Liquidator flows

mikesla

LifeTime Supporter
Sep 1, 2010
6
tuscaloosa, al
Anyone know what the units are on the supplied flowmeter? Does a setting of "3" equal something like 3 cc/s? Or maybe 3 cubic inches/s? Mine is so erratic i'm thinking of replacing both the flow meter and the control valve with something a bit more "regular" and need some sizing info. I guess I can breakdown and just pull the inlet tube and stick it in a quart of water and see how long it takes...
 

JasonLion

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May 7, 2007
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Silver Spring, MD
As far as I know, it is not calibrated to any specific unit and it isn't linear (3 isn't three times the flow of 1).
 
G

Guest

I don't even have mine on my LQ anymore, since it really did not do much other than give a quick visual. I tend to check my FC every day (or every other day, on occasion), so the ball doesn't mean much to me.

I like to keep my FC at 7, and I crack my flow valve about half way to achieve that. Once you get it pretty close the flow meter (IMHO) doesn't have much value!
 

Bama Rambler

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Jun 22, 2009
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SouthWest Alabama
The flow meter is actually supposed to be cc/min but the label is just stuck on so it's not very accurate. It's more of a guesstimation (is that a word???).

I tested mine is how I came up with that number. Also, CCM is a standard low flow rotameter scale.

Please let me know if you find one that doesn't cost an arm and a leg that reads that low.

I put a Hayward needle valve on mine to adjust the flow and would highly recommend it over the quarter turn valve. I got mine at Drillspot, they had the best price.
 

carlscan26

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Dec 22, 2010
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San Diego, CA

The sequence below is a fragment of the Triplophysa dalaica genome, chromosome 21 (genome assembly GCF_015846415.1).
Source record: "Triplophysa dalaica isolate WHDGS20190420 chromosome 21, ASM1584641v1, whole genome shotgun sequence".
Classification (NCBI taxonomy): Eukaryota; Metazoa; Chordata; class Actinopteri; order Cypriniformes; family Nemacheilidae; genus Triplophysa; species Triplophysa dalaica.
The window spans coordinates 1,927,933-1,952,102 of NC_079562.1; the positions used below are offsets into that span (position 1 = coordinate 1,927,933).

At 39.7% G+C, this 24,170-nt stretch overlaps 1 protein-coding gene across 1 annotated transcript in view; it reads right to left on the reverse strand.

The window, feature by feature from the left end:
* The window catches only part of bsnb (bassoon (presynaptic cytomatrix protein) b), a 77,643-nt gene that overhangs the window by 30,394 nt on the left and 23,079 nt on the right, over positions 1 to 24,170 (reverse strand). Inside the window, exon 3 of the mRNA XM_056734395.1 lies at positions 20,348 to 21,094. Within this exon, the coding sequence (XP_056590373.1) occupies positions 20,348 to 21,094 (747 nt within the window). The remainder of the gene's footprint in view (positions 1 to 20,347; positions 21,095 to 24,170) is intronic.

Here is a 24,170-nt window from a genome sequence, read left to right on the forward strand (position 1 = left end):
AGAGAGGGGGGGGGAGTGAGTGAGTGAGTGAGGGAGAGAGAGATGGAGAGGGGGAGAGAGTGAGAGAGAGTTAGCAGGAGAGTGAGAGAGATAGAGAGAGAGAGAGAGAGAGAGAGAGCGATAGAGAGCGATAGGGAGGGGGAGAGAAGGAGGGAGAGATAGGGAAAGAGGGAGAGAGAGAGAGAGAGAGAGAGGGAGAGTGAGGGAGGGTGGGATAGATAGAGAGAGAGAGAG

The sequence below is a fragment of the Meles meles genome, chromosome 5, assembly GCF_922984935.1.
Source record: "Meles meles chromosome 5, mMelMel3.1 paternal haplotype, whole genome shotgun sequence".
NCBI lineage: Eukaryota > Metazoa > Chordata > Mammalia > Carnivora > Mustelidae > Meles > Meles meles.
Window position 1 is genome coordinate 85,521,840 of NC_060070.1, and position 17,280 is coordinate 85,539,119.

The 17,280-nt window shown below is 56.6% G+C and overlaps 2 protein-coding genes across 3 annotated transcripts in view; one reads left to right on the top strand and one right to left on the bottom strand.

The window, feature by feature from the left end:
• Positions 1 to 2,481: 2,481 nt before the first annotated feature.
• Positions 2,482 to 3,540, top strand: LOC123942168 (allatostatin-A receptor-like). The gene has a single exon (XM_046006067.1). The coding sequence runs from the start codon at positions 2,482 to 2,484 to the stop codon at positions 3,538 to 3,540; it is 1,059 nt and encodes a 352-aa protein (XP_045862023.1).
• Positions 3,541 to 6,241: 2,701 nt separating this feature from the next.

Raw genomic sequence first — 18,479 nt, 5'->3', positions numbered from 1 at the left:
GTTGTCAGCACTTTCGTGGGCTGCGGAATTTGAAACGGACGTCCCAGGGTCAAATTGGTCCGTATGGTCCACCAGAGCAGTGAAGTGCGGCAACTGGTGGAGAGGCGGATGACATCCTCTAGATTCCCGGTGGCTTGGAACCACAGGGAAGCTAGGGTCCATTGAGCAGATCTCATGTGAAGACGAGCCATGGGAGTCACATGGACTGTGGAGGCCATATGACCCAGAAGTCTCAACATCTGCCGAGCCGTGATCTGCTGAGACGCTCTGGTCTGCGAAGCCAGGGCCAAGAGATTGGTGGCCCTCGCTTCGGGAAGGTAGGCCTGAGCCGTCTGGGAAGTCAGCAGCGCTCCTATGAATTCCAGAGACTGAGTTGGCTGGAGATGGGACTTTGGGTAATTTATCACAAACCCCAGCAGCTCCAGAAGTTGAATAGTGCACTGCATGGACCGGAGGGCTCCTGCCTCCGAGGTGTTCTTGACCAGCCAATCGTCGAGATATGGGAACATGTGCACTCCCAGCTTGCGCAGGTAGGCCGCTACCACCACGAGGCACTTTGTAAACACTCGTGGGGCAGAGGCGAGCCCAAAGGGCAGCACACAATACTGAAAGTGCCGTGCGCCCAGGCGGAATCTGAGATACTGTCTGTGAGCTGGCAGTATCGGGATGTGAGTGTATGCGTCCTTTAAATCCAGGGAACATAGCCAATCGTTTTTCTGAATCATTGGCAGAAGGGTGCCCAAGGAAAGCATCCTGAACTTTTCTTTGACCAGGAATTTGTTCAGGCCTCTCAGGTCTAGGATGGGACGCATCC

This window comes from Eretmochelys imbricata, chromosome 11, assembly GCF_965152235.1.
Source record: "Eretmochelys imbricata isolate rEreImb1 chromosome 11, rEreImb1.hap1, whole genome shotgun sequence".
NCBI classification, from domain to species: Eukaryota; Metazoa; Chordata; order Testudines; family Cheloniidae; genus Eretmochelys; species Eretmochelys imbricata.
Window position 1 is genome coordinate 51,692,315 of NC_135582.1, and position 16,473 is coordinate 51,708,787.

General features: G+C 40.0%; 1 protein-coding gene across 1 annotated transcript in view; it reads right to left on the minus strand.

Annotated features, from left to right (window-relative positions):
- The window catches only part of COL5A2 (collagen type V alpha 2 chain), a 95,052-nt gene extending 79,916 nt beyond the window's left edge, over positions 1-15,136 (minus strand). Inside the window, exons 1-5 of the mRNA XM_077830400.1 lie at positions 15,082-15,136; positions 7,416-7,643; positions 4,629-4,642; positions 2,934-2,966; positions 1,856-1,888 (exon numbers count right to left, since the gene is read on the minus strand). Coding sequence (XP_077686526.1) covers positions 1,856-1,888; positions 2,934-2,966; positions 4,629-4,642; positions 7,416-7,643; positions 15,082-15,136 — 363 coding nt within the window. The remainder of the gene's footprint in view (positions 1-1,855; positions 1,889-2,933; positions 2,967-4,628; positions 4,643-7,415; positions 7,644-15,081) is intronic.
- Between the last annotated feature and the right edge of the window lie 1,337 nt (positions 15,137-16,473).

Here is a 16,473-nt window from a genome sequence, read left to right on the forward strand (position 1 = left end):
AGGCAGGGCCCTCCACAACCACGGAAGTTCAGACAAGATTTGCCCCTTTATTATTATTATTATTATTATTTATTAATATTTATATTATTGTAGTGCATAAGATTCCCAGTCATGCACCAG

Bama Rambler said:
The flow meter is actually supposed to be cc/min but the label is just stuck on so it's not very accurate. It's more of a guesstimation (is that a word???).

I tested mine is how I came up with that number. Also, CCM is a standard low flow rotameter scale.

Please let me know if you find one that doesn't cost an arm and a leg that reads that low.

I put a Hayward needle valve on mine to adjust the flow and would highly recommend it over the quarter turn valve. I got mine at Drillspot, they had the best price.
Dave, what did you do to measure the volume of the flow? Put the suction in a measured volume of water and compare after x mins?

Also does anyone know what the concentration of the CL is in the output? I tried measuring a sample but it turned clear as soon as I turned on the quick stir...I tried adding more powder but I stopped adding drops at what would be 30 ppm...I'm thinking I should have diluted the sample?
 

Bama Rambler

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Jun 22, 2009
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I measured it in a round about way because the flow meter isn't really a cc/min flowmeter. The best thing to do is not worry about what the values are but use the numbers to go from where you are to where you need to be. And they're good when restarting the system because you know where you were so you can go back there.

I've never measured the concentration out of the LQ so I don't know what the exact number is. As long as the FC was correct in the pool that's all I needed to know.
 

chem geek

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Mar 28, 2007
12,083
San Rafael, CA USA
It's going to be a very high FC. I have no idea of the flow rate through The Liquidator, but say it was 100 times lower than the main GPM rate in the circulation system and let's assume that one has the pump on (and therefore The Liquidator adding chlorine) for one turnover per day. If we assume a chlorine demand of 2 ppm FC, then this means the output from the liquidator would have to be 200 ppm FC. If the flow rate were 1000 times lower than the main circulation GPM, then the FC would be 2000 ppm.

Note that when you increase the flow rate through The Liquidator, the FC out of The Liquidator drops somewhat, but not as much as the flow rate changes so the net effect is that a higher flow rate through The Liquidator adds more chlorine to the pool.